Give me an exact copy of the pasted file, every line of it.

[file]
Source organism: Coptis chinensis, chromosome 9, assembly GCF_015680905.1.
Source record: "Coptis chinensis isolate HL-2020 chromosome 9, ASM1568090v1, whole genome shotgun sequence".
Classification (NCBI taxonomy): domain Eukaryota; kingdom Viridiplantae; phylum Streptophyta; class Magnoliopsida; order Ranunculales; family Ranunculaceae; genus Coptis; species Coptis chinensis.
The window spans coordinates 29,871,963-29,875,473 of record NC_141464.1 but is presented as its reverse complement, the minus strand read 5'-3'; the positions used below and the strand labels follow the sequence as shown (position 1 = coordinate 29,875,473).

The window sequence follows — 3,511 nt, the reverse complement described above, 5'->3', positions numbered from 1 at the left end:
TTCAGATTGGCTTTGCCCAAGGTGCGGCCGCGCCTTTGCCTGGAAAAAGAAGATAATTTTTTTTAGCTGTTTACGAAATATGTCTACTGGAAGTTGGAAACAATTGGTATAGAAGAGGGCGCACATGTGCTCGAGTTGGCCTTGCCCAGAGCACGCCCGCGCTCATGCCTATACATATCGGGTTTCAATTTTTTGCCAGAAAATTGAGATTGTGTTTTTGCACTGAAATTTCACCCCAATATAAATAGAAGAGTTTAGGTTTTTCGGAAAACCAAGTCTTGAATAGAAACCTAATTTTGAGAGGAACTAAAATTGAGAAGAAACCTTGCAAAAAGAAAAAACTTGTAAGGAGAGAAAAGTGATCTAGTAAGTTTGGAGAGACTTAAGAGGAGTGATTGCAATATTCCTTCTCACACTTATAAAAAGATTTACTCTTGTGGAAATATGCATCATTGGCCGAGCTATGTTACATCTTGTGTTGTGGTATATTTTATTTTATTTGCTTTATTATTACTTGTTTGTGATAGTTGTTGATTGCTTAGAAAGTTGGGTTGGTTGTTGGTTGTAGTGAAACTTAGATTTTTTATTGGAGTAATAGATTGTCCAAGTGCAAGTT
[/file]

Source organism: Coptis chinensis, chromosome 9, assembly GCF_015680905.1.
Source record: "Coptis chinensis isolate HL-2020 chromosome 9, ASM1568090v1, whole genome shotgun sequence".
Classification (NCBI taxonomy): domain Eukaryota; kingdom Viridiplantae; phylum Streptophyta; class Magnoliopsida; order Ranunculales; family Ranunculaceae; genus Coptis; species Coptis chinensis.
The window spans coordinates 29,871,963-29,875,473 of record NC_141464.1 but is presented as its reverse complement, the minus strand read 5'-3'; the positions used below and the strand labels follow the sequence as shown (position 1 = coordinate 29,875,473).

The window sequence follows — 3,511 nt, the reverse complement described above, 5'->3', positions numbered from 1 at the left end:
TTCAGATTGGCTTTGCCCAAGGTGCGGCCGCGCCTTTGCCTGGAAAAAGAAGATAATTTTTTTTAGCTGTTTACGAAATATGTCTACTGGAAGTTGGAAACAATTGGTATAGAAGAGGGCGCACATGTGCTCGAGTTGGCCTTGCCCAGAGCACGCCCGCGCTCATGCCTATACATATCGGGTTTCAATTTTTTGCCAGAAAATTGAGATTGTGTTTTTGCACTGAAATTTCACCCCAATATAAATAGAAGAGTTTAGGTTTTTCGGAAAACCAAGTCTTGAATAGAAACCTAATTTTGAGAGGAACTAAAATTGAGAAGAAACCTTGCAAAAAGAAAAAACTTGTAAGGAGAGAAAAGTGATCTAGTAAGTTTGGAGAGACTTAAGAGGAGTGATTGCAATATTCCTTCTCACACTTATAAAAAGATTTACTCTTGTGGAAATATGCATCATTGGCCGAGCTATGTTACATCTTGTGTTGTGGTATATTTTATTTTATTTGCTTTATTATTACTTGTTTGTGATAGTTGTTGATTGCTTAGAAAGTTGGGTTGGTTGTTGGTTGTAGTGAAACTTAGATTTTTTATTGGAGTAATAGATTGTCCAAGTGCAAGTT